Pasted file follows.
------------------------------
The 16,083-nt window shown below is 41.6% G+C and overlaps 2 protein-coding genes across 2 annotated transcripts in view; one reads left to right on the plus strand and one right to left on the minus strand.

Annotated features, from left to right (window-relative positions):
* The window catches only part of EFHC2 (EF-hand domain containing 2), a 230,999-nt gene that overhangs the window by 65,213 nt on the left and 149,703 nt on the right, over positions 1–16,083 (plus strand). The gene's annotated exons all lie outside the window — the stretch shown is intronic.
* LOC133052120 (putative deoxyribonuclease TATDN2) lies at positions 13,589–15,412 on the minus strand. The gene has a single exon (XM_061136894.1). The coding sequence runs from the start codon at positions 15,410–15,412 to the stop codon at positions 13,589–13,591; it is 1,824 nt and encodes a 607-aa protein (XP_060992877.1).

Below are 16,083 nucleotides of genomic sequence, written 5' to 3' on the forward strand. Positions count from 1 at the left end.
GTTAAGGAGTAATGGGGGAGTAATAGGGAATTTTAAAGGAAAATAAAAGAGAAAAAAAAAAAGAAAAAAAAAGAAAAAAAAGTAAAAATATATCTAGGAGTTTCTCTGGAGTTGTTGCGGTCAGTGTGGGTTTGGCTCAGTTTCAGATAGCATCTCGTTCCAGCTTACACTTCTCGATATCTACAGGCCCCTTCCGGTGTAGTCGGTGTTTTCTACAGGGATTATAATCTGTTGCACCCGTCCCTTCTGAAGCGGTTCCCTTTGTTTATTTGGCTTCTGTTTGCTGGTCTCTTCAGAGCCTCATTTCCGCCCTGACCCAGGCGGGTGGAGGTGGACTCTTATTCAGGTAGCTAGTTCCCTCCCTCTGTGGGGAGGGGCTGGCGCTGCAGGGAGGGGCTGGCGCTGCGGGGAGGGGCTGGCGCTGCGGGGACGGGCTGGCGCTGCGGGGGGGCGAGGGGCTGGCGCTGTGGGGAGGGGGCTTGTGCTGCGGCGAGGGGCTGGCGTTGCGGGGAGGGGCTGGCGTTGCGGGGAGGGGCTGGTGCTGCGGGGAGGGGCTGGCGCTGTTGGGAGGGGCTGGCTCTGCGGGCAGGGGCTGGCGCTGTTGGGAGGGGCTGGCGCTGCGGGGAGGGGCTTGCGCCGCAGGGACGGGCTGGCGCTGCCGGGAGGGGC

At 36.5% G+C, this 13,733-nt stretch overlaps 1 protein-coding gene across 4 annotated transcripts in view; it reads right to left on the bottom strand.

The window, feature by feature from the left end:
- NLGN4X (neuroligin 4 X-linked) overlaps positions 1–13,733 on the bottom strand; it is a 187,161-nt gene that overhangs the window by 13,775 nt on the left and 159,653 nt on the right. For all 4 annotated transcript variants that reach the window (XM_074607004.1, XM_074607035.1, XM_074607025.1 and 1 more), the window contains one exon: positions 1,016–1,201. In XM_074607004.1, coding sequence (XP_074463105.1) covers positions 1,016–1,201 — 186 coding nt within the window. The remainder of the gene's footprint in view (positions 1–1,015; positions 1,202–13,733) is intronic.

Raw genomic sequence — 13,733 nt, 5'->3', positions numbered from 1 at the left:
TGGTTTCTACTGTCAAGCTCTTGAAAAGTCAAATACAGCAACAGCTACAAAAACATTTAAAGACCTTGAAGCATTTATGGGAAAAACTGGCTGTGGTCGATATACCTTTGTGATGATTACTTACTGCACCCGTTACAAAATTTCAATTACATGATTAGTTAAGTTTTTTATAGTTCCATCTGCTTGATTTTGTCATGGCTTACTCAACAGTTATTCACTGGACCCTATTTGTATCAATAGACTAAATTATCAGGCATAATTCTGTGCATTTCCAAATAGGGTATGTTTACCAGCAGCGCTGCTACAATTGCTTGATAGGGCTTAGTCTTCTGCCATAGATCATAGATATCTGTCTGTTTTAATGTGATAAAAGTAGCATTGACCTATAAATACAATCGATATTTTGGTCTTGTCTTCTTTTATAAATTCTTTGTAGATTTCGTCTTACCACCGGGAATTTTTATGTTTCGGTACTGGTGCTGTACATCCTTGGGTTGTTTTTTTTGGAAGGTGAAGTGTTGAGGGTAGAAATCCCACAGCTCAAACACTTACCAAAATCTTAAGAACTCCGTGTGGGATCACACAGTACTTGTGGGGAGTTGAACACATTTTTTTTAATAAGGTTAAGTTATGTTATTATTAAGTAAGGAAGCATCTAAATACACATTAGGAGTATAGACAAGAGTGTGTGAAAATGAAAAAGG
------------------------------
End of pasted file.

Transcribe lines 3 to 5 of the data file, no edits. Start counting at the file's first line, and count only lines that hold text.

* The window catches only part of EFHC2 (EF-hand domain containing 2), a 230,999-nt gene that overhangs the window by 65,213 nt on the left and 149,703 nt on the right, over positions 1–16,083 (plus strand). The gene's annotated exons all lie outside the window — the stretch shown is intronic.
* LOC133052120 (putative deoxyribonuclease TATDN2) lies at positions 13,589–15,412 on the minus strand. The gene has a single exon (XM_061136894.1). The coding sequence runs from the start codon at positions 15,410–15,412 to the stop codon at positions 13,589–13,591; it is 1,824 nt and encodes a 607-aa protein (XP_060992877.1).

Below are 16,083 nucleotides of genomic sequence, written 5' to 3' on the forward strand. Positions count from 1 at the left end.